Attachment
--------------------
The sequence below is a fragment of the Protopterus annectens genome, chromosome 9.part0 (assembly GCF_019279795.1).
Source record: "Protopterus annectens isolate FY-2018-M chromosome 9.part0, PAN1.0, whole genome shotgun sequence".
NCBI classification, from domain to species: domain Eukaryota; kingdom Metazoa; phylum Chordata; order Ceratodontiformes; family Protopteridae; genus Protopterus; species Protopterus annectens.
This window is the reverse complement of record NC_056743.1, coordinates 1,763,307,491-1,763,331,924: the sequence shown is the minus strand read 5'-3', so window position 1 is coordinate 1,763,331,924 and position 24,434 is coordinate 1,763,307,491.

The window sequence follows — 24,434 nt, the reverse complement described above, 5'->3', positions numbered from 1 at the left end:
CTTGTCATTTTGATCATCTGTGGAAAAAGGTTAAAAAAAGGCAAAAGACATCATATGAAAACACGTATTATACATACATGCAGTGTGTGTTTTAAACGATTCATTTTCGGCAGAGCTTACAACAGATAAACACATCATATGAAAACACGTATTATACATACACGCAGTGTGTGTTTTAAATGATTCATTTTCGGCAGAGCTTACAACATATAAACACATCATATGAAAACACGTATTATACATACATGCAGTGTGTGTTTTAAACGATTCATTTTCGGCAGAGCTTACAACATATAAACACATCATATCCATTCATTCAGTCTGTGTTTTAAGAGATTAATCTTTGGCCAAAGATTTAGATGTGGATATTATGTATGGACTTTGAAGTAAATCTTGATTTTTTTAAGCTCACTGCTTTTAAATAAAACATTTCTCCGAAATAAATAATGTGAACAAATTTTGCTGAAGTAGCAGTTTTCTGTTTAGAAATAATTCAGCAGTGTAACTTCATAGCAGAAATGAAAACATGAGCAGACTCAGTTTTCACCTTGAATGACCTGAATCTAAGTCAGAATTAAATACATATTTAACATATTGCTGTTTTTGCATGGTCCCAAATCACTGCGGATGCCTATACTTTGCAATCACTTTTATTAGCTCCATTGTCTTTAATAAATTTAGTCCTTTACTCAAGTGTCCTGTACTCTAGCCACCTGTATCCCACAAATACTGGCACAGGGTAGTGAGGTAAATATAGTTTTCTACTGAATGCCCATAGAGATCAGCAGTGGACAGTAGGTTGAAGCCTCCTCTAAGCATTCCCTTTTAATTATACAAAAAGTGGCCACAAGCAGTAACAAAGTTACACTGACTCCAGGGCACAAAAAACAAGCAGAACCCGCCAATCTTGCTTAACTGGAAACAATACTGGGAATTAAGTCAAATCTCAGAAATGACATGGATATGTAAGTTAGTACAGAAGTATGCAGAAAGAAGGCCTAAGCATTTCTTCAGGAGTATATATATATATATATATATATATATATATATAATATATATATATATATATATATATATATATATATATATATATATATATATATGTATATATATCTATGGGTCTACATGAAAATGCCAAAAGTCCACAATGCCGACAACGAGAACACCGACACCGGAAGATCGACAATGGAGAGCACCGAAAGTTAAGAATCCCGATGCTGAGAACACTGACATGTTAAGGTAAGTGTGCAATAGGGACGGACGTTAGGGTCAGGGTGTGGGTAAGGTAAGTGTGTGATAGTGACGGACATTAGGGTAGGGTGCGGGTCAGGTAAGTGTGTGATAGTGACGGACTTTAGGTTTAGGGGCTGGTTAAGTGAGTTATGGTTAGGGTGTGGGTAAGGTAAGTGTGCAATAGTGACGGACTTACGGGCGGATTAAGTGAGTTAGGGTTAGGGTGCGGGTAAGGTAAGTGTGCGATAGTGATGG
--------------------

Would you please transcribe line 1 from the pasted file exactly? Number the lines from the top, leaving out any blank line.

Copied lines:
The sequence below is a fragment of the Protopterus annectens genome, chromosome 9.part0 (assembly GCF_019279795.1).